The UK would most probably have to leave Europol, the EU’s under-resourced joint policing agency and would-be intelligence gateway. It would likely be required to renegotiate terms of the European Arrest Warrant, through which it has submitted over a thousand requests to other EU member states since 2010. It would also call into question the UK’s active role in EU maritime missions.
Third, Brexit is likely to dampen attempts to forge a more effective European energy strategy. With the aim of reducing EU reliance on Russian oil and gas and lessening Moscow’s leverage over European powers, these steps have counted on strong British backing to date.
Four, the loss of the UK from the EU would likely equate to a relative decline in soft power on both sides. The EU, as the world’s largest trading bloc, and the UK, as home to the City of London, would find it harder to pull their weight in global terms without one another. This would not only lessen their influence and appeal on the world stage but could also dampen their leverage in seeking to secure support from influential regional powers such as India, China, Brazil and Turkey in areas such as nuclear non-proliferation, regional security arrangements and, in the case of the latter, Europe’s refugee crisis.
Five, in seeking EU support for UK foreign policy objectives, the British government would need to contend with an EU with a narrower set of priorities, leaving France as the only EU permanent member of the UNSC. The UK would cease to be the axis through which non-EU allies, particularly the US, gain an insight into the workings of the EU. The Franco-British relationship could also be weakened, given that the EU is set to remain crucial for French strategic interests.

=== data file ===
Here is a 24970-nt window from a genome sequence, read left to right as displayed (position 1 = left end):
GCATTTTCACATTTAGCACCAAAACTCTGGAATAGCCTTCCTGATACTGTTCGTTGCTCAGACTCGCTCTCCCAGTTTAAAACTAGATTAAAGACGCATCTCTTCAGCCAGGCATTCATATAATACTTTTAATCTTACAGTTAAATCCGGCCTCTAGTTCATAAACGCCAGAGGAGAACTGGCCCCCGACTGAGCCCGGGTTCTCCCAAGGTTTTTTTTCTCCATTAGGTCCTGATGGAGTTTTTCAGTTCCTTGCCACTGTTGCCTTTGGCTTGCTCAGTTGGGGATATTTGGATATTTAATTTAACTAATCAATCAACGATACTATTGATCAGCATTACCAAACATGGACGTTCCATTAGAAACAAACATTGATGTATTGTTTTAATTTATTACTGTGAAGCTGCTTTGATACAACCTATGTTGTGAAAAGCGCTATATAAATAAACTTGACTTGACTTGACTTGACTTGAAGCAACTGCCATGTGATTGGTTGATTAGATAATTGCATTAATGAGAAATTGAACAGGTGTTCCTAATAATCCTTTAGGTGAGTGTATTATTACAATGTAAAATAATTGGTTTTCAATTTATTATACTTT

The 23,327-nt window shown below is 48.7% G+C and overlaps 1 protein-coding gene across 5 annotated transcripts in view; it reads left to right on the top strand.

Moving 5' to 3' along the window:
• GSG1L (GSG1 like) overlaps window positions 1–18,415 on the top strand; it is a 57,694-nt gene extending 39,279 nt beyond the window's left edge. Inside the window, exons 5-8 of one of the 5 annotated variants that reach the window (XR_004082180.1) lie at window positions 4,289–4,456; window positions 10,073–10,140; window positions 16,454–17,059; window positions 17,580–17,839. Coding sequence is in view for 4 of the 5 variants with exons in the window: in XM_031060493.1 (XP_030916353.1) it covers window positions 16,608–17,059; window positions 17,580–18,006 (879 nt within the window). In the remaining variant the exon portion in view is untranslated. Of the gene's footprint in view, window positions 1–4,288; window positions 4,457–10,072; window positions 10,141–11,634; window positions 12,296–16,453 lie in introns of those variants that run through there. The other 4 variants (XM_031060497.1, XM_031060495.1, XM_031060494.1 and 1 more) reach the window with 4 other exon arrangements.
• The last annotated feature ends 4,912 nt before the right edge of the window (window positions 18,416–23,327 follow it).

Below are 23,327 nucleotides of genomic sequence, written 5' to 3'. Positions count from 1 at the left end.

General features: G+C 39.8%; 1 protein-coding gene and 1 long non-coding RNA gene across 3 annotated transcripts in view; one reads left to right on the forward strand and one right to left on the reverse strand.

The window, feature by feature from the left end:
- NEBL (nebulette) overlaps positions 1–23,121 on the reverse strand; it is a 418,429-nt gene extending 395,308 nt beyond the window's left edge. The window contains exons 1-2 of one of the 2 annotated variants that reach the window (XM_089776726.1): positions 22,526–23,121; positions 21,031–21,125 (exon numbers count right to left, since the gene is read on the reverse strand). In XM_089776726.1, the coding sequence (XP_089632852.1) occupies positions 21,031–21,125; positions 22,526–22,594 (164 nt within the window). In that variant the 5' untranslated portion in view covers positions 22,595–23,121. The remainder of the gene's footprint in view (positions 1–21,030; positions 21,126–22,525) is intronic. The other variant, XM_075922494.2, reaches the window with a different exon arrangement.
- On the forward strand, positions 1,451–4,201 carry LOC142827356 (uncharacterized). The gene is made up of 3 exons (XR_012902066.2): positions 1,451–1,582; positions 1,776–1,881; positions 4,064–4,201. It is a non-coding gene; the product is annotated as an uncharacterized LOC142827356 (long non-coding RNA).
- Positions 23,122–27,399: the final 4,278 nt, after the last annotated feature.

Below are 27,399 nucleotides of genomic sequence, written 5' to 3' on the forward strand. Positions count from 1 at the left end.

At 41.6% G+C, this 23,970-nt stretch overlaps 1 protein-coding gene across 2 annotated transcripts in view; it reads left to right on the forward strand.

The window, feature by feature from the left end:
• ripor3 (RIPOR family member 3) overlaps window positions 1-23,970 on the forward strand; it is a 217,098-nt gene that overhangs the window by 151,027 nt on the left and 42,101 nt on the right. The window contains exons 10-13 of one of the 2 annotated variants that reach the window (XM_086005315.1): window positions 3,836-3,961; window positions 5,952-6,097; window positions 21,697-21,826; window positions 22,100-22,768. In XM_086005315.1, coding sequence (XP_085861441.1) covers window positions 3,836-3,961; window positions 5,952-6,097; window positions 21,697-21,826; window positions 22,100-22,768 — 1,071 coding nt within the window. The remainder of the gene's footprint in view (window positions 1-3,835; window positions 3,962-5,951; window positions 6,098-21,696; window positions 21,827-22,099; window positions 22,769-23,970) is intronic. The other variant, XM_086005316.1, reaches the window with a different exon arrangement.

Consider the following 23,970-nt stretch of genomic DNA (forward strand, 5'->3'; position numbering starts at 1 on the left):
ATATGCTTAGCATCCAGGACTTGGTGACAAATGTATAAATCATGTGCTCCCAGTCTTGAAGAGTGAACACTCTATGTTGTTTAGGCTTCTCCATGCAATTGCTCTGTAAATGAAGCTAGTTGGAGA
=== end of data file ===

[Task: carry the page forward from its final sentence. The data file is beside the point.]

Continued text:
Finally, Brexit could impact negatively on the UK’s contribution to the EU’s use of economic sanctions, at a moment when they frequently represent the most viable option between diplomacy and military force. The UK has been a long-standing advocate in the EU for the use of sanctions for a variety of foreign and security policy objectives. It has played a key role in some of the EU’s most pressing high-profile sanctions regimes in recent times, including against Iran and Russia.
While UNSC-agreed sanctions would not be affected given the UK’s ongoing international obligations, sanctions implemented outside the UN framework would be impacted most (e.g. those imposed on top of, or instead of, UN measures, such as those used against Iran, Syria, North Korea and Russia). Without the UK in the EU, consensus might be harder to reach on the use (or continued use) of the most politically-divisive sanctions, such as those on Russia. They may also lose some of their bite, particularly in the case of financial sanctions, if the City of London is no longer part of the EU.
Increased instability in Europe, alongside diminished leverage over Russia and other essential partners in international security governance, would not be in the UK’s strategic interests. By voting to leave the EU the UK could lose its voice at a time when the union aims to play a strategically greater role in European defence, security and foreign policy.
Dr Erica Moret is Senior Researcher, Programme for the Study of International Governance, Graduate Institute of International and Development Studies, Geneva.
The European Council on Foreign Relations does not take collective positions. ECFR publications only represent the views of its individual authors.